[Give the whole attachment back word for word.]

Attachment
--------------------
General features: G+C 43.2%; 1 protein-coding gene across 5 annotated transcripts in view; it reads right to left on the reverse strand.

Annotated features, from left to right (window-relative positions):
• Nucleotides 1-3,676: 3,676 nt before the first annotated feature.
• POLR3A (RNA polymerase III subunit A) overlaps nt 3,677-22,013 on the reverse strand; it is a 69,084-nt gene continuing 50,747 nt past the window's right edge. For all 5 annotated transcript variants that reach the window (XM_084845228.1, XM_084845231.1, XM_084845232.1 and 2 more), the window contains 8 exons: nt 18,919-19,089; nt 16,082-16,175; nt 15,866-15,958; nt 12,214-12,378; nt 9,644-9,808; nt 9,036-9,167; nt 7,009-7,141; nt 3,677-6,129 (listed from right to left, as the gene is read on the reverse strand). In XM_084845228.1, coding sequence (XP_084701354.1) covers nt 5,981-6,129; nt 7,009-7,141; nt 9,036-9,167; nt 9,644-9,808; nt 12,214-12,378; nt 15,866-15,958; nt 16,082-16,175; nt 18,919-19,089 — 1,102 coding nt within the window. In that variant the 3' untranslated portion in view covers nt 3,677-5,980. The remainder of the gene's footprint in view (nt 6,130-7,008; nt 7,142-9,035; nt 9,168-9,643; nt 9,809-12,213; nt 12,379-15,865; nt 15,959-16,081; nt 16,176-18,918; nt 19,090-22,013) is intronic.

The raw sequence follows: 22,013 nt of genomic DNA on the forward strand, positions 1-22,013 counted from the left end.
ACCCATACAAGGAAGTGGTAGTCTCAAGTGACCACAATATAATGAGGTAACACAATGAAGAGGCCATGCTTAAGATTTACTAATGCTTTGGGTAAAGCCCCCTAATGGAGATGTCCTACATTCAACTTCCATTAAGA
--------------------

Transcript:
General features: G+C 43.2%; 1 protein-coding gene across 5 annotated transcripts in view; it reads right to left on the reverse strand.

Annotated features, from left to right (window-relative positions):
• Nucleotides 1-3,676: 3,676 nt before the first annotated feature.
• POLR3A (RNA polymerase III subunit A) overlaps nt 3,677-22,013 on the reverse strand; it is a 69,084-nt gene continuing 50,747 nt past the window's right edge. For all 5 annotated transcript variants that reach the window (XM_084845228.1, XM_084845231.1, XM_084845232.1 and 2 more), the window contains 8 exons: nt 18,919-19,089; nt 16,082-16,175; nt 15,866-15,958; nt 12,214-12,378; nt 9,644-9,808; nt 9,036-9,167; nt 7,009-7,141; nt 3,677-6,129 (listed from right to left, as the gene is read on the reverse strand). In XM_084845228.1, coding sequence (XP_084701354.1) covers nt 5,981-6,129; nt 7,009-7,141; nt 9,036-9,167; nt 9,644-9,808; nt 12,214-12,378; nt 15,866-15,958; nt 16,082-16,175; nt 18,919-19,089 — 1,102 coding nt within the window. In that variant the 3' untranslated portion in view covers nt 3,677-5,980. The remainder of the gene's footprint in view (nt 6,130-7,008; nt 7,142-9,035; nt 9,168-9,643; nt 9,809-12,213; nt 12,379-15,865; nt 15,959-16,081; nt 16,176-18,918; nt 19,090-22,013) is intronic.

The raw sequence follows: 22,013 nt of genomic DNA on the forward strand, positions 1-22,013 counted from the left end.
ACCCATACAAGGAAGTGGTAGTCTCAAGTGACCACAATATAATGAGGTAACACAATGAAGAGGCCATGCTTAAGATTTACTAATGCTTTGGGTAAAGCCCCCTAATGGAGATGTCCTACATTCAACTTCCATTAAGA